Despite the trials and tribulations of being a new mother, I remember his infancy as an idyllic time. I had no job, and no other children. I had no schedule to keep, I had no responsibilities other than him. I could sleep when he slept. I could easily plan my life around naps and nursing. Since one small baby doesn't make much of a mess, and since we had a miniscule two bedroom townhome, I didn't find it all that difficult to keep up with my domestic chores. I spent hours upon hours talking and reading to him, playing with him, and just admiring him.

When he was just a few months old, another new mother moved in next door. Her baby was just a few weeks older than mine and she was a stay at home mom too. For the next year we hung out together with our babies nearly every day. We would take a blanket or the playpen outside and drag every single toy we owned outdoors. We would sit outside, drinking coffee, smoking (a respectable distance away from the babies, hence the playpen) talking, and playing. There were days we sat outside all morning long, put the babies down for a nap, then re-emerged to play outdoors until dinner time. Sometimes we would go to the park or the mall or the library. We did what we felt like doing when we felt like it. It was a gloriously carefree time in my life and his, and sometimes, when the craziness and the chaos overhwhelms me, I dearly wish I could have it back.

When my second child was born, I felt sad and guilty that he would not get that kind of attention from me, and that my oldest, who was used to the attention, would now have to share it. I felt a great loss, as I knew that life would never again be as simple as it was in those days. But I couldn't have known just how complicated things could get and even now when I struggle to keep up with the ever increasing pace and complexity of our lives, something tells me that I ain't seen nothin' yet. We are on the cusp of puberty, and I am experiencing a kind of dread that I have never felt before.

Right now, though he is growing into an adult with frightening speed, he still likes me. He still talks to me. He still lets me kiss and hug him. He still occasionally comes to me in the night to crawl in bed with me. He still thinks I'm smart and cool. I'm still the most important woman in his life. I don't want that to change, but I know that it will. And soon. I don't think I will handle it gracefully. I'm not sure I can be nice to the other women in his life. I'm sure I will think they are all slutty, or snooty, or manipulative, and that's when things will get ugly. It makes me sad, but there's not much I can do about it except remind myself that it's normal for him to prize sex (even if it's just touchy feely) over his relationship with his mother.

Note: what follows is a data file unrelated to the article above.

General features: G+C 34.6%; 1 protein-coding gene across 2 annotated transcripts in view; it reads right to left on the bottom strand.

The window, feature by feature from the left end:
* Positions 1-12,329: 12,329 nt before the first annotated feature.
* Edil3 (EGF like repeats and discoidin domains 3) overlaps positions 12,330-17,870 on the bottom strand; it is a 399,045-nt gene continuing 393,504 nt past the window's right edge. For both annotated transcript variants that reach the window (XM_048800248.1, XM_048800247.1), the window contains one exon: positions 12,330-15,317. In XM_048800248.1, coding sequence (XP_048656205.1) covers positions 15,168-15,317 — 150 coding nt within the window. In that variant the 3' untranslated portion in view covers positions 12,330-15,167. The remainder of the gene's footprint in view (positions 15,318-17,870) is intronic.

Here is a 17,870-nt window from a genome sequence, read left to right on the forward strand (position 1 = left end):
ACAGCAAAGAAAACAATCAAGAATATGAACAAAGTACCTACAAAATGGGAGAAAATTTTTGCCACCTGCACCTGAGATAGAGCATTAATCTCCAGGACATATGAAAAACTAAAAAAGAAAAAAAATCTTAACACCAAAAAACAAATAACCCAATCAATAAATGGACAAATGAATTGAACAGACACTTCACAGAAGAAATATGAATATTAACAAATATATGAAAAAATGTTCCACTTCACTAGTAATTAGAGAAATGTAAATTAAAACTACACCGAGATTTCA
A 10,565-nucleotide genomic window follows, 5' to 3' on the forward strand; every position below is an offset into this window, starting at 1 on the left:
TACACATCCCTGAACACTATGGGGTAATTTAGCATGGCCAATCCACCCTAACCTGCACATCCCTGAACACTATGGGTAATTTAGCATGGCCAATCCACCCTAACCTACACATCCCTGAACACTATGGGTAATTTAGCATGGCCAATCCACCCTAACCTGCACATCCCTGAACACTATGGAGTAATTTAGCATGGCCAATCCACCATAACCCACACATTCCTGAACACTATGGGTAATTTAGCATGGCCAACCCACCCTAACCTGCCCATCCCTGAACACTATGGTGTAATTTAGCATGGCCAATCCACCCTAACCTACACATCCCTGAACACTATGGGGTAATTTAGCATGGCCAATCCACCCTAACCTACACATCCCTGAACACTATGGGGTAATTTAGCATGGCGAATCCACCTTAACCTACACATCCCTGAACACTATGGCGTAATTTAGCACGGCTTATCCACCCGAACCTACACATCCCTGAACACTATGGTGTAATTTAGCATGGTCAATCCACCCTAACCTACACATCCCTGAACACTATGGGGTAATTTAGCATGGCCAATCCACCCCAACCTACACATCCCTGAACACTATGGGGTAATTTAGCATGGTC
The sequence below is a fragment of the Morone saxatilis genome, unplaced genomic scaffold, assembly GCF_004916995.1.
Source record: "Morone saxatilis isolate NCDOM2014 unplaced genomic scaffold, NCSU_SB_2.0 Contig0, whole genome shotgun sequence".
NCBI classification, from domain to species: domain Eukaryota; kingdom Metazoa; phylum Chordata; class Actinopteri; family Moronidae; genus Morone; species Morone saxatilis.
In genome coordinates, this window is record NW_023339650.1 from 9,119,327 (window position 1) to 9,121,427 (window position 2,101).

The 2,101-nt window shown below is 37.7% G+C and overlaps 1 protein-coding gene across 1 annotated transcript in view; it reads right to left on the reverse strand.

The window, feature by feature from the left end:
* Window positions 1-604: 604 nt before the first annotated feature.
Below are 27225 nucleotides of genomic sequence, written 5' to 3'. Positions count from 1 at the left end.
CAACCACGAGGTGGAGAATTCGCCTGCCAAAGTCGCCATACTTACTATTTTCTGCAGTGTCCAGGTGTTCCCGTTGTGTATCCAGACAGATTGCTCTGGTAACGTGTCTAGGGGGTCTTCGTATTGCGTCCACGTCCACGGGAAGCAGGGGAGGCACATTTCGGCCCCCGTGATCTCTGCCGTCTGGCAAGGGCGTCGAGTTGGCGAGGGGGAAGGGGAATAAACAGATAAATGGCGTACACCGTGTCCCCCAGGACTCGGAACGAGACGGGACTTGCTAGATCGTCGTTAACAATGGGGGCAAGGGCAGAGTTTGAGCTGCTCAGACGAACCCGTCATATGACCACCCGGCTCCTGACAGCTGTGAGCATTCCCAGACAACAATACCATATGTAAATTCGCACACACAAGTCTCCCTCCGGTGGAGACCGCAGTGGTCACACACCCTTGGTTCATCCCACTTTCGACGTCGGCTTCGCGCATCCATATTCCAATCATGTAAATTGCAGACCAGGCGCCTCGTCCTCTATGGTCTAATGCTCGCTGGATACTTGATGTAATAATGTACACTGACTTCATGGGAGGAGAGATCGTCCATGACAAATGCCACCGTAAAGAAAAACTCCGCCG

So, umm, I meant this to be a really profound statement about what mothering him has meant to me. How he changed me from a self-centered girl into a Mother. How he brought me joy I never could have imagined, and sorrow I never wanted to. How I love him more than life itself and how, when he was born, I knew what it was to be willing to die for someone. Well...maybe when he hits the big one three, I can think of something profound to say. For today I just want to remember.

I love you my firstborn child. Happy Birthday.




  • At 9:22 AM, Blogger Chicky Chicky Baby said…

    Beautiful post! Right now I'm wishing I had a neighbor like you to share these early days with.

    As for your perceived lack of a statement... In my opinion (like you asked for it!) profundity is unnecessary when it comes to writing about our children as they often offer enough of it themselves. I'm sure your two boys have given you enough profound moments to fill a book. Nudge, nudge.

  • At 9:23 AM, Blogger Chicky Chicky Baby said…

    Oh, shoot! I almost forgot...
    Happy Birthday First Son!!

  • At 9:40 AM, Blogger Mom101 said…

    I'm sure that were he to read this, he'd be mortified as all hell and hate you for life. But come a few years, he would look back at this and the love with which it was written and smile broadly at how lucky he is. Happy birthday to BA Jr.

  • At 12:45 PM, Anonymous Anonymous said…

    I love reading about moms that are past the old "crazy 2s" and into the crazy "10s" (as my brother used to say when he was little).

    Congrats on making it this far reasonably well in tact. I hope I can say the same for myself.

  • At 4:28 PM, Blogger Sandra said…

    Happy birthday to him!

    What a beautiful post. So honest heartfelt. You sound like a great mom with a solid relationship with her little man.

  • At 7:39 PM, Blogger MrsFortune said…

    Yeah, I want one of those moms to move in next to me! This was particularly lovely for me to read, since my son is so close to being here.

    And your son is gorgeous. AND, I work with 13 year olds, and a lot of them STILL totally prize their moms above all else. It's awesome!

  • At 10:21 PM, Blogger Blog Antagonist said…

    Chicky: You crack me up. I don't think I have the self-discipline to write a book. I'm more of a short story writer or essayist.

    Mrs. Fortune: It does my heart good to hear that about the 13 year olds. I wish you all the best as the Mother of a Son. It's a special thing.

    Everyone else: Thanks for the kind words on my "feeling really old" day. I still can't believe he's 11.

  • At 12:48 PM, Blogger GIRL'S GONE CHILD said…

    Happy Birthday to your litttle man and another fabulous post. Like Kristen already said, it's wonderful to read about kids past-toddlerhood. It's hard to believe they grow up, sometimes. Happy day!